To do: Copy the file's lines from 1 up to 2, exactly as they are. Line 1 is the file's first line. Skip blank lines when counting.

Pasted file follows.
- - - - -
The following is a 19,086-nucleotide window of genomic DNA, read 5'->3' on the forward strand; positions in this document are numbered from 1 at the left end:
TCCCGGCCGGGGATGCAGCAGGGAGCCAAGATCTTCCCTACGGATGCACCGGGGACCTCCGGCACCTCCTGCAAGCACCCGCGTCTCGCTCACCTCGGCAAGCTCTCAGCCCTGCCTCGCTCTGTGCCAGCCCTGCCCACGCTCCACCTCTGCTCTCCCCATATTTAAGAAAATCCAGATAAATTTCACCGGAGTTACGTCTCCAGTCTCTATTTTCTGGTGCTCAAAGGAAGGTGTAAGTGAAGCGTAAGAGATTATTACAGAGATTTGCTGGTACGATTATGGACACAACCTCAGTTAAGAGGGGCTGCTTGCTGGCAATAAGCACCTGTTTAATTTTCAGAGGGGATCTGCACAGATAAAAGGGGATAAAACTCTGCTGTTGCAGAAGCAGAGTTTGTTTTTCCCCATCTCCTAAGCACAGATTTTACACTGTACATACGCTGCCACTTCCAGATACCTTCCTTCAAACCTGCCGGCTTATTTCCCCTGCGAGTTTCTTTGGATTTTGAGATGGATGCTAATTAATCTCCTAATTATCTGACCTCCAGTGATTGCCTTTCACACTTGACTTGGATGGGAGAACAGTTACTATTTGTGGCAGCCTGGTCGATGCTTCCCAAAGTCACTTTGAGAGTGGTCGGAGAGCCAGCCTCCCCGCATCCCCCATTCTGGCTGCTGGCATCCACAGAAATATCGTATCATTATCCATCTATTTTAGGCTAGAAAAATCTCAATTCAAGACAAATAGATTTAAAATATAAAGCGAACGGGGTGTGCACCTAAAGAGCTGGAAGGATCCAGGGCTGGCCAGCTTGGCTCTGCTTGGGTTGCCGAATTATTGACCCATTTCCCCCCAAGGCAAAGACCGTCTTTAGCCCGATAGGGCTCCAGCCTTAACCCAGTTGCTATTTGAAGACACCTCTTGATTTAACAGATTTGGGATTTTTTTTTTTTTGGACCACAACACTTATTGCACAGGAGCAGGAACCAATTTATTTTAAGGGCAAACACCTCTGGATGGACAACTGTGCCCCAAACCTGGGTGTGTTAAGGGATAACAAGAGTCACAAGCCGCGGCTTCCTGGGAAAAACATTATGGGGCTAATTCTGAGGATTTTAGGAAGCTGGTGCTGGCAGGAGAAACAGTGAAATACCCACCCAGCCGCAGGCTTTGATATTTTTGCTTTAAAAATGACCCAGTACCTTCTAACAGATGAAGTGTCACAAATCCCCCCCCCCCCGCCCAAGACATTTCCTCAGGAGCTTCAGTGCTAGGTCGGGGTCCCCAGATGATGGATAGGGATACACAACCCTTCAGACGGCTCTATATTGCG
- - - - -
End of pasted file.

The following is a 19,086-nucleotide window of genomic DNA, read 5'->3' on the forward strand; positions in this document are numbered from 1 at the left end:
TCCCGGCCGGGGATGCAGCAGGGAGCCAAGATCTTCCCTACGGATGCACCGGGGACCTCCGGCACCTCCTGCAAGCACCCGCGTCTCGCTCACCTCGGCAAGCTCTCAGCCCTGCCTCGCTCTGTGCCAGCCCTGCCCACGCTCCACCTCTGCTCTCCCCATATTTAAGAAAATCCAGATAAATTTCACCGGAGTTACGTCTCCAGTCTCTATTTTCTGGTGCTCAAAGGAAGGTGTAAGTGAAGCGTAAGAGATTATTACAGAGATTTGCTGGTACGATTATGGACACAACCTCAGTTAAGAGGGGCTGCTTGCTGGCAATAAGCACCTGTTTAATTTTCAGAGGGGATCTGCACAGATAAAAGGGGATAAAACTCTGCTGTTGCAGAAGCAGAGTTTGTTTTTCCCCATCTCCTAAGCACAGATTTTACACTGTACATACGCTGCCACTTCCAGATACCTTCCTTCAAACCTGCCGGCTTATTTCCCCTGCGAGTTTCTTTGGATTTTGAGATGGATGCTAATTAATCTCCTAATTATCTGACCTCCAGTGATTGCCTTTCACACTTGACTTGGATGGGAGAACAGTTACTATTTGTGGCAGCCTGGTCGATGCTTCCCAAAGTCACTTTGAGAGTGGTCGGAGAGCCAGCCTCCCCGCATCCCCCATTCTGGCTGCTGGCATCCACAGAAATATCGTATCATTATCCATCTATTTTAGGCTAGAAAAATCTCAATTCAAGACAAATAGATTTAAAATATAAAGCGAACGGGGTGTGCACCTAAAGAGCTGGAAGGATCCAGGGCTGGCCAGCTTGGCTCTGCTTGGGTTGCCGAATTATTGACCCATTTCCCCCCAAGGCAAAGACCGTCTTTAGCCCGATAGGGCTCCAGCCTTAACCCAGTTGCTATTTGAAGACACCTCTTGATTTAACAGATTTGGGATTTTTTTTTTTTTGGACCACAACACTTATTGCACAGGAGCAGGAACCAATTTATTTTAAGGGCAAACACCTCTGGATGGACAACTGTGCCCCAAACCTGGGTGTGTTAAGGGATAACAAGAGTCACAAGCCGCGGCTTCCTGGGAAAAACATTATGGGGCTAATTCTGAGGATTTTAGGAAGCTGGTGCTGGCAGGAGAAACAGTGAAATACCCACCCAGCCGCAGGCTTTGATATTTTTGCTTTAAAAATGACCCAGTACCTTCTAACAGATGAAGTGTCACAAATCCCCCCCCCCCCGCCCAAGACATTTCCTCAGGAGCTTCAGTGCTAGGTCGGGGTCCCCAGATGATGGATAGGGATACACAACCCTTCAGACGGCTCTATATTGCG